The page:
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Validation and standardisation of the Nine Hole Peg test for kinematic quantification in persons post-stroke
Umeå University, Faculty of Medicine, Department of Community Medicine and Rehabilitation, Physiotherapy.
(English)Manuscript (preprint) (Other academic)
National Category
Medical and Health Sciences
URN: urn:nbn:se:umu:diva-103243OAI: diva2:812471
Available from: 2015-05-19 Created: 2015-05-19 Last updated: 2015-05-20
In thesis
1. Clinical and kinematic assessments of upper limb function in persons with post-stroke symptoms
Open this publication in new window or tab >>Clinical and kinematic assessments of upper limb function in persons with post-stroke symptoms
2015 (English)Doctoral thesis, comprehensive summary (Other academic)
Abstract [en]

Stroke is a common and multifaceted disease that often involves motor deficits in the upper limb. This thesis investigated reliability and validity of existing clinical assessments of upper limb function in persons with post-stroke symptoms and in non-disabled controls. Study I was conducted in a clinical setting where the Motor Evaluation Scale of Upper Extremity in Stroke patients (MESUPES) was assessed in persons post-stroke by two physiotherapists selected from a group of four.  Study II-IV took place in a motion analysis laboratory with an optoelectronic system. Kinematic measures and clinical measures were used to investigate the validity of the Arm Posture Score (APS), the Finger-to-Nose test (FNT), and the Standardised Nine Hole Peg test (S-NHPT) in persons post-stroke and non-disabled controls.


The results showed that the MESUPES had a high inter-rater reliability while the concurrent validity was not fully confirmed. MESUPES has a maximum score of 58 and the minimal detectable change ranged from 5 to 8 for a confidence level of 80% and 95%. The Arm Posture Scores, which include either four or six arm movement variables, were able to distinguish between the affected and non-affected arms, as well as between the affected arm and the non-dominant arm of the controls. The total movement time of the FNT, which is a coordination test, was able to distinguish persons post-stroke from controls, at least at a group level. Movement smoothness, accuracy and compensation, obtained from kinematic analysis, were the most discriminative variables for the FNT. Smoothness was most strongly correlated with the timed FNT and had the greatest association with the variance of the timed FNT. For the S-NHPT, which is a dexterity test involving grasping and reaching, the movement times, smoothness and compensation discriminated between the stroke group and the control group. Persons post-stroke spent considerably more time in the grasp-related parts of the task compared to controls. Smoothness and upper limb impairments had the strongest correlation with the S-NHPT.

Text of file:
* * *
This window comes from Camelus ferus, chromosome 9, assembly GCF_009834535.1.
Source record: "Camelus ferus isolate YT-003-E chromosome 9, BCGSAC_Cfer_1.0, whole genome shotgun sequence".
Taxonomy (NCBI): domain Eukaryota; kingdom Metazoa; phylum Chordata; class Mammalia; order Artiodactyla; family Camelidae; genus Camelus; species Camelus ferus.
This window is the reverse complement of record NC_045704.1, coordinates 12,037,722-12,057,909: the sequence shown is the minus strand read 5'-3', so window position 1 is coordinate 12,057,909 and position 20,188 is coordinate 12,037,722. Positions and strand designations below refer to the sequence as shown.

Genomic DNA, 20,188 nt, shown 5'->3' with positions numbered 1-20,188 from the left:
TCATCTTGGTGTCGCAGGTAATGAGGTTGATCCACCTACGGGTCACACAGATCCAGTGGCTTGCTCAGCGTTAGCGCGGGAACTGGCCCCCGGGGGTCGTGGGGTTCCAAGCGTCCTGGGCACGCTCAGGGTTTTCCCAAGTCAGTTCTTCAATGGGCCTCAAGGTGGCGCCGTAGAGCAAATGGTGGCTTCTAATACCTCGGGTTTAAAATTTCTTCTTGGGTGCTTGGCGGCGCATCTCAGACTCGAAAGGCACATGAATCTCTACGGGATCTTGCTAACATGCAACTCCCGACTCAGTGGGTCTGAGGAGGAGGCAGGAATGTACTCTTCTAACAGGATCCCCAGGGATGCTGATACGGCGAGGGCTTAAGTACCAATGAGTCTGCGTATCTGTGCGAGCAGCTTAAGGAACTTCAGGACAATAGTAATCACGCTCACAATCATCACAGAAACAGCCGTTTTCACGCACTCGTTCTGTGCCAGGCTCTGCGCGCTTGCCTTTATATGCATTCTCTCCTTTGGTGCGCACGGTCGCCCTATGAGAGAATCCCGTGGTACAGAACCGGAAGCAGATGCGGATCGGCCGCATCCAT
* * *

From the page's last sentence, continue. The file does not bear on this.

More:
In conclusion, the clinical measures used within stroke rehabilitation seem valid and reliable, although some limitations are highlighted by the kinematic assessment. MESUPES was shown to be a reliable assessment of upper limb movement quality after stroke. The kinematic analysis revealed that the timed FNT does not have sufficient discriminative validity at an individual level. The timed FNT reflected speed-related aspects of pointing movements such as smoothness and length of the deceleration phase, but should not be used as an overall measure of upper limb coordination after stroke. The timed S-NHPT demonstrated sufficient discriminative validity and reflected smoothness and upper limb impairments. For both the FNT and S-NHPT, kinematic analysis showed that the clinical outcomes of those tests (time of performance) did not adequately detect qualitative aspects of the upper limb movements after stroke such as possible compensatory movements. Therefore, clinical assessments that capture qualitative aspects of upper limb movements would improve the assessment of upper limb coordination and dexterity after stroke. In addition, 3D movement analysis provided unique information about upper limb function after stroke, not least in persons with mild post-stroke impairments. The APS, for instance, which quantifies how much the arm swing during gait deviates from normal, discriminated between persons with stroke and non-disabled persons. Such subtle deviations are not possible to quantify with the human eye.

Place, publisher, year, edition, pages
Umeå: Umeå universitet, 2015. 74 p.
Umeå University medical dissertations, ISSN 0346-6612 ; 1722
Cross-sectional studies, Arm, Hand, Gait, Outcome assessment, Clinical laboratory techniques
National Category
Medical and Health Sciences
urn:nbn:se:umu:diva-103244 (URN)978-91-7601-280-2 (ISBN)
Public defence
2015-06-12, Aulan, Vårdvetarhuset, Umeå universitet, Umeå, 09:00 (Swedish)
Available from: 2015-05-22 Created: 2015-05-19 Last updated: 2015-05-22Bibliographically approved

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